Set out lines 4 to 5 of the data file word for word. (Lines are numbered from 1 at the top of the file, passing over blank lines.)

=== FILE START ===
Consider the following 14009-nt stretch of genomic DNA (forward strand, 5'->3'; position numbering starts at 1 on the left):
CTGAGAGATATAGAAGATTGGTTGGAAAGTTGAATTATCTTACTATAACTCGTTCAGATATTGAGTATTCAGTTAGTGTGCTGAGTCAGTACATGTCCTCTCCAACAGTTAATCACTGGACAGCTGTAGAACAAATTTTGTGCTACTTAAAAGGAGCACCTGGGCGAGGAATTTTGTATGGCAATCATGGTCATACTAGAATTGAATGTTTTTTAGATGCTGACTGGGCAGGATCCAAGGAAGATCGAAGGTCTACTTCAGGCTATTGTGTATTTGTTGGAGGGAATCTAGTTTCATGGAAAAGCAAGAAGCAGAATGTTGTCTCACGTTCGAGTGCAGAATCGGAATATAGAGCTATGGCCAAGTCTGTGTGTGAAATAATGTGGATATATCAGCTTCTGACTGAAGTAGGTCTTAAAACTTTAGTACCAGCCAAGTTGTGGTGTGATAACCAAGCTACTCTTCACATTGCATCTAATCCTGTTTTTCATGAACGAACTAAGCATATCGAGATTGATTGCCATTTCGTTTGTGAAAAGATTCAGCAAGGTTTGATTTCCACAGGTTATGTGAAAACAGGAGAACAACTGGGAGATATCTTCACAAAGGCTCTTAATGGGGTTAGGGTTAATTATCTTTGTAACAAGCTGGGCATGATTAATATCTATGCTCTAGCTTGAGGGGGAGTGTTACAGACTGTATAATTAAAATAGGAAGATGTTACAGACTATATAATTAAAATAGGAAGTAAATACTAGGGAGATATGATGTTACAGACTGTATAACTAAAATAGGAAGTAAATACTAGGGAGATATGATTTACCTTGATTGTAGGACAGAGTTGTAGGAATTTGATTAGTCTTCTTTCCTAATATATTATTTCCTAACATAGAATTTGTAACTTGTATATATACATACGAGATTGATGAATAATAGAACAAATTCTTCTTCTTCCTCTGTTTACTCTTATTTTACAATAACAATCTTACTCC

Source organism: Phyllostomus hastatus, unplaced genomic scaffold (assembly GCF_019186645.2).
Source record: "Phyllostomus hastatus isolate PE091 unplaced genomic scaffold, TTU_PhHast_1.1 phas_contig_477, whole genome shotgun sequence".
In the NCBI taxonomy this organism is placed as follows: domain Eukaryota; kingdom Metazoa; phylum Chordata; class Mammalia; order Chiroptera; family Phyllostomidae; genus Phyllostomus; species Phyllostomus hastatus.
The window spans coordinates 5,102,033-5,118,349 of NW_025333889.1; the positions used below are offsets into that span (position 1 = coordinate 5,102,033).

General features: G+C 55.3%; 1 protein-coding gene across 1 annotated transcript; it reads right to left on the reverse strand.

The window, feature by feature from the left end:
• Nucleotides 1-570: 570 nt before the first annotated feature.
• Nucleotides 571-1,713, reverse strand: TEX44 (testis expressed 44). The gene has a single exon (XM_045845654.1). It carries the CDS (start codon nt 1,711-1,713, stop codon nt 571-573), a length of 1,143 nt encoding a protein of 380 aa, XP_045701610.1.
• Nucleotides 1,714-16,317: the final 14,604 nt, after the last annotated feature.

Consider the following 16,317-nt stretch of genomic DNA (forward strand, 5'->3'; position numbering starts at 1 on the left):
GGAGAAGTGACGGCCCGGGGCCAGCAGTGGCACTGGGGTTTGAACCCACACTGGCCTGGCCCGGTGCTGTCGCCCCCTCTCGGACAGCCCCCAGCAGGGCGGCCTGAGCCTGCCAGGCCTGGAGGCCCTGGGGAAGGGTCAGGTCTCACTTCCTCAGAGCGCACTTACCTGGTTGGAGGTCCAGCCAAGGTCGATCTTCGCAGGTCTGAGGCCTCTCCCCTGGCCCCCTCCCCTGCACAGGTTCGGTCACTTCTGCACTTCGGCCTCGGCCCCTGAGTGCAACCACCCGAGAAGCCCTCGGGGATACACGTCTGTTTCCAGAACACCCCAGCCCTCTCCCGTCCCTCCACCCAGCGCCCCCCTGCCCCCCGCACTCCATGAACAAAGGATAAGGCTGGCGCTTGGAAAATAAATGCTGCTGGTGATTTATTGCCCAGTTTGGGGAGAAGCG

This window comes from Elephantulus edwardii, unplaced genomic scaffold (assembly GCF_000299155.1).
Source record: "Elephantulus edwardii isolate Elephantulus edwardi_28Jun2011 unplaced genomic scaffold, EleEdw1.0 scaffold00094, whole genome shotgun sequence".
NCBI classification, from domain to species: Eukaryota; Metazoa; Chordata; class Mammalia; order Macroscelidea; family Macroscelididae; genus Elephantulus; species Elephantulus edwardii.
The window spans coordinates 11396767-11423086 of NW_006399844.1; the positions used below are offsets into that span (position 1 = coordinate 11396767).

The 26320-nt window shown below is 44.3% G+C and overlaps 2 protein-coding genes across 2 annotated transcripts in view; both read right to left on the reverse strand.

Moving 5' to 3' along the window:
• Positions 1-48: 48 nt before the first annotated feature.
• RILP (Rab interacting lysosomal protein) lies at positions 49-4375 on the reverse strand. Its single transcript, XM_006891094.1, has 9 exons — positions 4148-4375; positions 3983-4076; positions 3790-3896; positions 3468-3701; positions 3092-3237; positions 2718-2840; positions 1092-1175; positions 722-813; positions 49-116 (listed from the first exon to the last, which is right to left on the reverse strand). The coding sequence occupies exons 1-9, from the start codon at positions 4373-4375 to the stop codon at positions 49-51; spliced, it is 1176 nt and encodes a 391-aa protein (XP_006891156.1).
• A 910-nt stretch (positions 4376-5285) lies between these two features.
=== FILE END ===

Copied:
Source record: "Phyllostomus hastatus isolate PE091 unplaced genomic scaffold, TTU_PhHast_1.1 phas_contig_477, whole genome shotgun sequence".
In the NCBI taxonomy this organism is placed as follows: domain Eukaryota; kingdom Metazoa; phylum Chordata; class Mammalia; order Chiroptera; family Phyllostomidae; genus Phyllostomus; species Phyllostomus hastatus.